In the last few months the following issue has been escalated up to the Power BI CAT team several times: customers have deployed reports into production and then found that users are able to see data they should not be allowed to see by using the “Show data point as a table” feature. The question is: is this a security hole? It isn’t, and in this blog post I’ll explain why and how you should think about security as something that happens on the dataset and not in the report.
Here’s a simple example of the problem. Say you have a dataset with the following table in it:
It contains sales data but the text in the Comments field is sensitive and should not be visible to everyone. If you have a report with a matrix visual in it, put Employee on columns and drag the Revenue field into values and sum it up (ie create an implicit measure rather than defining an explicit measure) like so:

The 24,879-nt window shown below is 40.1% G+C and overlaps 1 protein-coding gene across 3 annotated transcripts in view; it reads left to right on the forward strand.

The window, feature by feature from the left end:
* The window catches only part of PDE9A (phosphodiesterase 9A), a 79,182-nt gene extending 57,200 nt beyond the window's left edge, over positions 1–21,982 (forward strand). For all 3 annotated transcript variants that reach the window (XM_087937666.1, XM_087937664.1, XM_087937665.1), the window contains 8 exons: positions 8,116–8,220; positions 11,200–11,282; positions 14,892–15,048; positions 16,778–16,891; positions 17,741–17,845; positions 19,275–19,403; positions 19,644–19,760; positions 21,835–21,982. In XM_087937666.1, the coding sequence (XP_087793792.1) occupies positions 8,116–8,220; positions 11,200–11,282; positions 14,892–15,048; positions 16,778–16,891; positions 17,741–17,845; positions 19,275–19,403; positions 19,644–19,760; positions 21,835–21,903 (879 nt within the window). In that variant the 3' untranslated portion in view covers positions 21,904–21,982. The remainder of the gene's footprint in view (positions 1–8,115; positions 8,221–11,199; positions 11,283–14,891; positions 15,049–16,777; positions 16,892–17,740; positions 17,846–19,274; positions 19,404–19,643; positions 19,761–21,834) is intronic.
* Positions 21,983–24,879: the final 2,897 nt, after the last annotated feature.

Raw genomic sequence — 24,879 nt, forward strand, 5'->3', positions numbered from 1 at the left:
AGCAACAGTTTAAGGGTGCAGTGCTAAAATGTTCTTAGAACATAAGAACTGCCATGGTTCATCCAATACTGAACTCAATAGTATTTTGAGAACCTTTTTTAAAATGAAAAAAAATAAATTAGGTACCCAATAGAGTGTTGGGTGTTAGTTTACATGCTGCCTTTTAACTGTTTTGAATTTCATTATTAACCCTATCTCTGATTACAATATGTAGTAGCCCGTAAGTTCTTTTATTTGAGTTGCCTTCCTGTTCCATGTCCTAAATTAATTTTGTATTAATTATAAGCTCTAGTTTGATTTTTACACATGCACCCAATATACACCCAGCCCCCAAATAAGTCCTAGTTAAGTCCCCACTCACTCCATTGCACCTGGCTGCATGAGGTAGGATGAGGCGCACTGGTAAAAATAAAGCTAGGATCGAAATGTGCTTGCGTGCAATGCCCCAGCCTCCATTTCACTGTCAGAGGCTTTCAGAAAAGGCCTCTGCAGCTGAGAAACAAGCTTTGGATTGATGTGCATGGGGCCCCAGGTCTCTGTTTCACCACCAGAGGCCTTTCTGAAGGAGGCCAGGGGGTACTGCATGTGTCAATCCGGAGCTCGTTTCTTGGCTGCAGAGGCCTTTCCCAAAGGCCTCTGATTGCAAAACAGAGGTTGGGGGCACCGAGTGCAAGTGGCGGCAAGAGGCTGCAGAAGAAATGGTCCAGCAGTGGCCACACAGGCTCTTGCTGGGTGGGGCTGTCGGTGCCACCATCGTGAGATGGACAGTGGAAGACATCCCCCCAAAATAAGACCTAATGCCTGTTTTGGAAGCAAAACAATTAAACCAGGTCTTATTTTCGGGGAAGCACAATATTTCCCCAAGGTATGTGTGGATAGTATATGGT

Ooops! Of course it’s bad when an end user sees something they shouldn’t but this isn’t Power BI’s fault. As a Power BI developer it’s important to understand that visibility and security are not the same thing and that data security is something that is defined on a dataset and not in a report. You need to use features such as row-level security and object-level security to stop users seeing data they should not be allowed to see – or you should not import that data into your dataset in the first place. You can stop the “Show data point as table” option from appearing by changing the visual you use in your report or by using an explicit measure (ie one defined using a DAX expression), but that’s still not secure and there’s no guarantee that users would not be able to see the same data some other way.